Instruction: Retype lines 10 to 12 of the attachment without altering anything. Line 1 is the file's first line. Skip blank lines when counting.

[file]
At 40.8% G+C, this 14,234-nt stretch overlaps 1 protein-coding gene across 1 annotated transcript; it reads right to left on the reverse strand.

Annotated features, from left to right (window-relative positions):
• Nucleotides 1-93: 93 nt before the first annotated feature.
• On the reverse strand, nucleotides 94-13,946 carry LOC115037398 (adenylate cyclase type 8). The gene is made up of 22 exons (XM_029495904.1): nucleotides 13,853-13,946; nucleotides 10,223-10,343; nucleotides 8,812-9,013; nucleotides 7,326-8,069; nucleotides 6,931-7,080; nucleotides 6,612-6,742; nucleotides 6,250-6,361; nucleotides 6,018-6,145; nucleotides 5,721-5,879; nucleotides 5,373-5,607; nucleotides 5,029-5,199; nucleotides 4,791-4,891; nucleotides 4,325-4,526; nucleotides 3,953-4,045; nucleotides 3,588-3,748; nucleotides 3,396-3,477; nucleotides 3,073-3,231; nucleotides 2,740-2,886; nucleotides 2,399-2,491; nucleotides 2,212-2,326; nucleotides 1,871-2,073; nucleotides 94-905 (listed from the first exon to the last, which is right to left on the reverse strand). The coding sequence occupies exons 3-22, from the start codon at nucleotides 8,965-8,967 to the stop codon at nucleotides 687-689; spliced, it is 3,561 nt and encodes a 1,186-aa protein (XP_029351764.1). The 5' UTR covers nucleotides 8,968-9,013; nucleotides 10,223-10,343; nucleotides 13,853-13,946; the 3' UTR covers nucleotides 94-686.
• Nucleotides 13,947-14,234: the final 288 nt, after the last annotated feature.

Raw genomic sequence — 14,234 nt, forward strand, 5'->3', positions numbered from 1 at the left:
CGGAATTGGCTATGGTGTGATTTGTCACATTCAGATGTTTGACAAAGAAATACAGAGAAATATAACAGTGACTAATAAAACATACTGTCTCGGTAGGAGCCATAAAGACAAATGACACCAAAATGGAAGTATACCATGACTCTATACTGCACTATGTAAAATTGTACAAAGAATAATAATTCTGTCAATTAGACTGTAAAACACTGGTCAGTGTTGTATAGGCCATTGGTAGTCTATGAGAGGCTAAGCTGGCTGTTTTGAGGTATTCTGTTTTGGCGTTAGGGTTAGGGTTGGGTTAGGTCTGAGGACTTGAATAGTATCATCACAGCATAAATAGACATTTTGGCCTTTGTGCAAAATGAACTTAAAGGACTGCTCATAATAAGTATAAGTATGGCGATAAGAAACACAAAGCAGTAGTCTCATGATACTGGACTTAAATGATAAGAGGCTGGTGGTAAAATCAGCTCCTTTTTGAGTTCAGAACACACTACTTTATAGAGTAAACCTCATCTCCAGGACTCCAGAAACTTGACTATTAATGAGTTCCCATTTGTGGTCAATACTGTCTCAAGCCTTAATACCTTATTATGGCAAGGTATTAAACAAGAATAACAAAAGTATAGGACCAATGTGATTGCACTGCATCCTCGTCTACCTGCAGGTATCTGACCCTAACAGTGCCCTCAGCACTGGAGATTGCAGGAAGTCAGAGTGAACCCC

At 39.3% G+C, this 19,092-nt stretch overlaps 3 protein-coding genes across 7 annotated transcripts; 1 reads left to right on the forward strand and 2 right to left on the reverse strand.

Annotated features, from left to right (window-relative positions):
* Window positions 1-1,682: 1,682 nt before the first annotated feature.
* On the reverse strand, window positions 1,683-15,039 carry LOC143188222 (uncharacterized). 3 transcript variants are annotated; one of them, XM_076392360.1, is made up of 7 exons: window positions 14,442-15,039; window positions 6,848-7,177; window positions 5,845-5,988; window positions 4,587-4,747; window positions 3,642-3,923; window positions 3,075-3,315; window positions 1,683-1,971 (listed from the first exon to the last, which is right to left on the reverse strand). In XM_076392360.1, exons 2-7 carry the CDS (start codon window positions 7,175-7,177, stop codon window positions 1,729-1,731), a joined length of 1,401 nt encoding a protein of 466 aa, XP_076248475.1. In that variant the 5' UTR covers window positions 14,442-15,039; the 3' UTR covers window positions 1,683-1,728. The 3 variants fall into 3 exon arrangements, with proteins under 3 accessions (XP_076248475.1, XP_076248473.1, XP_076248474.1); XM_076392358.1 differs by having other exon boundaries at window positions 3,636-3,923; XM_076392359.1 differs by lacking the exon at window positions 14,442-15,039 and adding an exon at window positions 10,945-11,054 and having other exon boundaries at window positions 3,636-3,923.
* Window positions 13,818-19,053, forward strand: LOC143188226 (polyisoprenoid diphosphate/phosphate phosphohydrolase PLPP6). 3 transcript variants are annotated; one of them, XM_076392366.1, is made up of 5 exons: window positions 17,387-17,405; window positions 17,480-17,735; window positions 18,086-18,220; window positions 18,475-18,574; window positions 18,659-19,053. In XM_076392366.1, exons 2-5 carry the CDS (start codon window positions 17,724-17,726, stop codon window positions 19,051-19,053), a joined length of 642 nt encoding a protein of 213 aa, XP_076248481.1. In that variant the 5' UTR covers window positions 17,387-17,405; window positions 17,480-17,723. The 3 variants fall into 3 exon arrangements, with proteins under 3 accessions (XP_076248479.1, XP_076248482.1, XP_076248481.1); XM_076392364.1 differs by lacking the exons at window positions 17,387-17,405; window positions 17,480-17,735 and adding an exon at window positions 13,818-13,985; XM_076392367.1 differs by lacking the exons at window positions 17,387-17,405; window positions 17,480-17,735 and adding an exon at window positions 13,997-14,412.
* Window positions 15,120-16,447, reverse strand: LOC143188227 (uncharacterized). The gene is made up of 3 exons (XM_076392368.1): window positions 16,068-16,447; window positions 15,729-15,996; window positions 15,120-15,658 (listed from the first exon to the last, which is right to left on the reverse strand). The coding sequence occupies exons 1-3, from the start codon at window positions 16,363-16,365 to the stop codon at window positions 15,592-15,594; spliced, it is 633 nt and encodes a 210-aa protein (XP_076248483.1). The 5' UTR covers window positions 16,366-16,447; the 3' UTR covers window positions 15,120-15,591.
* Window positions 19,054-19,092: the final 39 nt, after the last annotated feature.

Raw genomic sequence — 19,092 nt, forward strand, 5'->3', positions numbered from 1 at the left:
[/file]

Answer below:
* Window positions 1-1,682: 1,682 nt before the first annotated feature.
* On the reverse strand, window positions 1,683-15,039 carry LOC143188222 (uncharacterized). 3 transcript variants are annotated; one of them, XM_076392360.1, is made up of 7 exons: window positions 14,442-15,039; window positions 6,848-7,177; window positions 5,845-5,988; window positions 4,587-4,747; window positions 3,642-3,923; window positions 3,075-3,315; window positions 1,683-1,971 (listed from the first exon to the last, which is right to left on the reverse strand). In XM_076392360.1, exons 2-7 carry the CDS (start codon window positions 7,175-7,177, stop codon window positions 1,729-1,731), a joined length of 1,401 nt encoding a protein of 466 aa, XP_076248475.1. In that variant the 5' UTR covers window positions 14,442-15,039; the 3' UTR covers window positions 1,683-1,728. The 3 variants fall into 3 exon arrangements, with proteins under 3 accessions (XP_076248475.1, XP_076248473.1, XP_076248474.1); XM_076392358.1 differs by having other exon boundaries at window positions 3,636-3,923; XM_076392359.1 differs by lacking the exon at window positions 14,442-15,039 and adding an exon at window positions 10,945-11,054 and having other exon boundaries at window positions 3,636-3,923.
* Window positions 13,818-19,053, forward strand: LOC143188226 (polyisoprenoid diphosphate/phosphate phosphohydrolase PLPP6). 3 transcript variants are annotated; one of them, XM_076392366.1, is made up of 5 exons: window positions 17,387-17,405; window positions 17,480-17,735; window positions 18,086-18,220; window positions 18,475-18,574; window positions 18,659-19,053. In XM_076392366.1, exons 2-5 carry the CDS (start codon window positions 17,724-17,726, stop codon window positions 19,051-19,053), a joined length of 642 nt encoding a protein of 213 aa, XP_076248481.1. In that variant the 5' UTR covers window positions 17,387-17,405; window positions 17,480-17,723. The 3 variants fall into 3 exon arrangements, with proteins under 3 accessions (XP_076248479.1, XP_076248482.1, XP_076248481.1); XM_076392364.1 differs by lacking the exons at window positions 17,387-17,405; window positions 17,480-17,735 and adding an exon at window positions 13,818-13,985; XM_076392367.1 differs by lacking the exons at window positions 17,387-17,405; window positions 17,480-17,735 and adding an exon at window positions 13,997-14,412.